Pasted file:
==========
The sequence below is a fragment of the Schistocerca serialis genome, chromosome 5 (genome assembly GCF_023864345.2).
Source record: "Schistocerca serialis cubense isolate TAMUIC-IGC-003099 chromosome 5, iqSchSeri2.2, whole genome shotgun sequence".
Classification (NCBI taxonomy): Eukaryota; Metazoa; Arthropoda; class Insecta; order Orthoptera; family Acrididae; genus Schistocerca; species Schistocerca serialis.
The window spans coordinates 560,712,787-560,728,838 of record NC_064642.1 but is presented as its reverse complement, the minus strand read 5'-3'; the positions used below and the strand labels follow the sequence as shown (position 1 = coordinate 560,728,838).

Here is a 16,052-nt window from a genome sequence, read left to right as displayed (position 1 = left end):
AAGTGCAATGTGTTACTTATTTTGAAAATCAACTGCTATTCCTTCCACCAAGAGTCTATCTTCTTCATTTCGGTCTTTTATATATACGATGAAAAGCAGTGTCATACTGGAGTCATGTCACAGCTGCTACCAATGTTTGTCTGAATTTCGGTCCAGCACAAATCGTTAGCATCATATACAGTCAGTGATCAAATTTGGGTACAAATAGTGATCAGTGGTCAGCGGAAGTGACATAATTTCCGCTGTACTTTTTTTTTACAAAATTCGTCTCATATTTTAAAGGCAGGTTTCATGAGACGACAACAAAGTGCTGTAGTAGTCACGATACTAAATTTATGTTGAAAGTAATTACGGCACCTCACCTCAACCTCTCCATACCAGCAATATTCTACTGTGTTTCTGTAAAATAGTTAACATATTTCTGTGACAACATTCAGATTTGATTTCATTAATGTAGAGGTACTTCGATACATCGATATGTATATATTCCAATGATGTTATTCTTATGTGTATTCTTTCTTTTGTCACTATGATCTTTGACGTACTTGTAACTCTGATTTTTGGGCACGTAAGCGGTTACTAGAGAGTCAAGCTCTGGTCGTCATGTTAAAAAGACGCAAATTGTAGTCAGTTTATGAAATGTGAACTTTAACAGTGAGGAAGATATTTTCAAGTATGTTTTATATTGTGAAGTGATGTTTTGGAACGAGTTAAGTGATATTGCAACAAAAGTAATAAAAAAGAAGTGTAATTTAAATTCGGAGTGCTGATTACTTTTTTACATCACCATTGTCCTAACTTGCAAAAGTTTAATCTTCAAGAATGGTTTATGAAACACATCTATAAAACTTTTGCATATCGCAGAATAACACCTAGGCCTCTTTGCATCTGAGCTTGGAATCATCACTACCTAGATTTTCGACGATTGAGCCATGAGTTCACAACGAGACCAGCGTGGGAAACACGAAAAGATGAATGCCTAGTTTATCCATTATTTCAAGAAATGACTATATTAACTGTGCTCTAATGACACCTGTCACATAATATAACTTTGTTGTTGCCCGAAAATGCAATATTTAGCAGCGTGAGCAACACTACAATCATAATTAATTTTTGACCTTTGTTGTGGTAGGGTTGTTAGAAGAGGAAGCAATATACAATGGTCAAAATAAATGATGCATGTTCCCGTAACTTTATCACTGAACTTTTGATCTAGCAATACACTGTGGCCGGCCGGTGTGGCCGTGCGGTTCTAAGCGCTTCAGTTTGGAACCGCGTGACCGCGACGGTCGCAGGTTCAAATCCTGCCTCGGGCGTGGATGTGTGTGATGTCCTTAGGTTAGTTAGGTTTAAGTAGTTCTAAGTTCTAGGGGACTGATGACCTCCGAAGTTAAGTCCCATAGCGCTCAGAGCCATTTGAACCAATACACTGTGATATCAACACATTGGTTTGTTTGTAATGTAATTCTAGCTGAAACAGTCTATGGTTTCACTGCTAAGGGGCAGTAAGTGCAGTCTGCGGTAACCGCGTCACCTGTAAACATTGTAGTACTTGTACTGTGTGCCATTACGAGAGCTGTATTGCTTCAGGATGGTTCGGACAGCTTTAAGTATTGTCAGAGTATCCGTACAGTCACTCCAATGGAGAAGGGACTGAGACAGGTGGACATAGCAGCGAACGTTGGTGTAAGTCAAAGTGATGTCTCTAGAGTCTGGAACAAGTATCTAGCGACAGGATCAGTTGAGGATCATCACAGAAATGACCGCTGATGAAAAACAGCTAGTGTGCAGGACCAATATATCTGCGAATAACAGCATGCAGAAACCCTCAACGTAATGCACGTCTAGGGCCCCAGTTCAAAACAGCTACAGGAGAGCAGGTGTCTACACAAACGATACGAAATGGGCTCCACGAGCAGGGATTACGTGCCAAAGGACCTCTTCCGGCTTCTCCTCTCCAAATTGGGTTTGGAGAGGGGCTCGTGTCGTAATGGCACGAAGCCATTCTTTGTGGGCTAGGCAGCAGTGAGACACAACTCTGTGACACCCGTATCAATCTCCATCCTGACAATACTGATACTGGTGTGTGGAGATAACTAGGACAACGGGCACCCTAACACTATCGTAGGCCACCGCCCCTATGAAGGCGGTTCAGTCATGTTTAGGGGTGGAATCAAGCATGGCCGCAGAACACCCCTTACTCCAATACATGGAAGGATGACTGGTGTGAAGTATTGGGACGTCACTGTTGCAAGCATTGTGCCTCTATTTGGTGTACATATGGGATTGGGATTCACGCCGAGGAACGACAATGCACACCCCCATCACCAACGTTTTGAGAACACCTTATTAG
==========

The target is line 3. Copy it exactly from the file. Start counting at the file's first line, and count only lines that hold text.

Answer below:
Classification (NCBI taxonomy): Eukaryota; Metazoa; Arthropoda; class Insecta; order Orthoptera; family Acrididae; genus Schistocerca; species Schistocerca serialis.